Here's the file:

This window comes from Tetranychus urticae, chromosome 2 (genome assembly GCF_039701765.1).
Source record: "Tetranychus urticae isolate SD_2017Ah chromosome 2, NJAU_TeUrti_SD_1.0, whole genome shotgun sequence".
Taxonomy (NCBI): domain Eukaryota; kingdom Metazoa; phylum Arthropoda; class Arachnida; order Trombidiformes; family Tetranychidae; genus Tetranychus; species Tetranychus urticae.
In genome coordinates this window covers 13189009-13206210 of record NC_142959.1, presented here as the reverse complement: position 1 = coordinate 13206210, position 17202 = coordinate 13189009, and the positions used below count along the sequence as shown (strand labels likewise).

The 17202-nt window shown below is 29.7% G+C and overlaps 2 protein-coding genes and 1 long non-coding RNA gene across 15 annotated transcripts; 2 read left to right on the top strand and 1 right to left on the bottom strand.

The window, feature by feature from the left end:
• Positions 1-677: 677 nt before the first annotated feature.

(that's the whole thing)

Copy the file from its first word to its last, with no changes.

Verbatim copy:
This window comes from Tetranychus urticae, chromosome 2 (genome assembly GCF_039701765.1).
Source record: "Tetranychus urticae isolate SD_2017Ah chromosome 2, NJAU_TeUrti_SD_1.0, whole genome shotgun sequence".
Taxonomy (NCBI): domain Eukaryota; kingdom Metazoa; phylum Arthropoda; class Arachnida; order Trombidiformes; family Tetranychidae; genus Tetranychus; species Tetranychus urticae.
In genome coordinates this window covers 13189009-13206210 of record NC_142959.1, presented here as the reverse complement: position 1 = coordinate 13206210, position 17202 = coordinate 13189009, and the positions used below count along the sequence as shown (strand labels likewise).

The 17202-nt window shown below is 29.7% G+C and overlaps 2 protein-coding genes and 1 long non-coding RNA gene across 15 annotated transcripts; 2 read left to right on the top strand and 1 right to left on the bottom strand.

The window, feature by feature from the left end:
• Positions 1-677: 677 nt before the first annotated feature.